would thrive in improperly canned goods or in deep puncture wounds

28. What molecule does malathion INHIBIT (leading the heart to stop)?

acetylcholinesterase

29. Chemically, what is the RELATIONSHIP of the dark pigmentation of the substantia nigra and the neurotransmitter made by the substantia nigra?

melanin and dopamine have l-DOPA as a common precursor

30. Are channels (ionotropic receptors), G protein coupled receptors (metabotropic receptors) or both used in the parasympathetic nervous system?

both, nicotinic at ganglion, muscarinic at effector

31. Which part of the autonomic nervous system utilizes a chain of connected ganglia near the spinal cord?

sympathetic

32. An eye care professional (for ophthalmoscope examination) [or a "beautiful woman", for cosmetic purposes] puts atropine in the eye. Answer either (1) What component of the nervous system is affected? Or (2) What is the pharmacological name of the receptor that is blocked?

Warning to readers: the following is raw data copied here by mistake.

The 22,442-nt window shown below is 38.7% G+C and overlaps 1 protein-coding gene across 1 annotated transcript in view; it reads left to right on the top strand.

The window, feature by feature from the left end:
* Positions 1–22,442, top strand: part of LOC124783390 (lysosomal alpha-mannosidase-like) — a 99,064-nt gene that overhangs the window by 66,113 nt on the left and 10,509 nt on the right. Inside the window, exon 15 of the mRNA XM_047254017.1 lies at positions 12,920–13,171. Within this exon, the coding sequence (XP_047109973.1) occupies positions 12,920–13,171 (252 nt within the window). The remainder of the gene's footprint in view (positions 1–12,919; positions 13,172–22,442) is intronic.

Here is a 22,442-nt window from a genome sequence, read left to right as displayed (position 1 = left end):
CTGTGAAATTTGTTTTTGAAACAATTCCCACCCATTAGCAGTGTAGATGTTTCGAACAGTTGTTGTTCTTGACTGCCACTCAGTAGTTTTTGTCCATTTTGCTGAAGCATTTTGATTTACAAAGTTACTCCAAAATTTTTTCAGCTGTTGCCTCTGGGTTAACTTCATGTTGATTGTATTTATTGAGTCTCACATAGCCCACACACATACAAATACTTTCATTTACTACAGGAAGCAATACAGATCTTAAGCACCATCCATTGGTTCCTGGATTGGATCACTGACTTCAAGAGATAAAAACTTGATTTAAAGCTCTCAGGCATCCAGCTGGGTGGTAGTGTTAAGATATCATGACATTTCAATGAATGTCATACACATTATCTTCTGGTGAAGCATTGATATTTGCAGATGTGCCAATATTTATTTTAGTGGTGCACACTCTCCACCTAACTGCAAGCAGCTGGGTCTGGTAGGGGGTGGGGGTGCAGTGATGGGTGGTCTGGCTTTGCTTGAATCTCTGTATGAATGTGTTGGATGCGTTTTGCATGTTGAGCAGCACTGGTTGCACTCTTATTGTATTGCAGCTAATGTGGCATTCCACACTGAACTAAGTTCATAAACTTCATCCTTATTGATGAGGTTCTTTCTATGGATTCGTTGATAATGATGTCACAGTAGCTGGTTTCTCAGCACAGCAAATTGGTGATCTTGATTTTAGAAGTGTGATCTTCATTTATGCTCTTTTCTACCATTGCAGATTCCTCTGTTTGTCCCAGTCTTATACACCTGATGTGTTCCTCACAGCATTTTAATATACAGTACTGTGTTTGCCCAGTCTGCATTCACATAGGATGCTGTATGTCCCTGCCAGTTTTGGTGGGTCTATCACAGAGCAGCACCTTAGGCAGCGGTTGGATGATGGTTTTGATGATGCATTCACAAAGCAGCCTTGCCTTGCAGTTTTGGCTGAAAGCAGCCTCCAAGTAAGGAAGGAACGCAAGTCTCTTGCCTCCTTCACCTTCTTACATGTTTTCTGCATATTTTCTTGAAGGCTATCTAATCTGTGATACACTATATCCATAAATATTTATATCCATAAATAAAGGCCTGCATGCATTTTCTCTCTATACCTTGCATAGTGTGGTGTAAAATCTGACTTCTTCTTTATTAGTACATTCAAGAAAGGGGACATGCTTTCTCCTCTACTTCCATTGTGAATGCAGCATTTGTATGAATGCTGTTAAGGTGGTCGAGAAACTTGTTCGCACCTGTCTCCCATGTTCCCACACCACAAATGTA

parasympathetic

33. Before they knew the chemical identity (NO = nitric oxide) they used an operational name (EDRF = endothelial derived relaxation factor). Answer either (1) What is housed in endothelial cells to make NO? or (2) What is it that was made to relax by this factor?

eNOS (endothelial Nitric Oxide Synthase), smooth muscle in arterioled to the corpus cavernosum

34. A muscle protein is deficient in Duchenne muscular dystrophy. Describe the location or function of this protein.

near the membrane, cytoskeleton or structure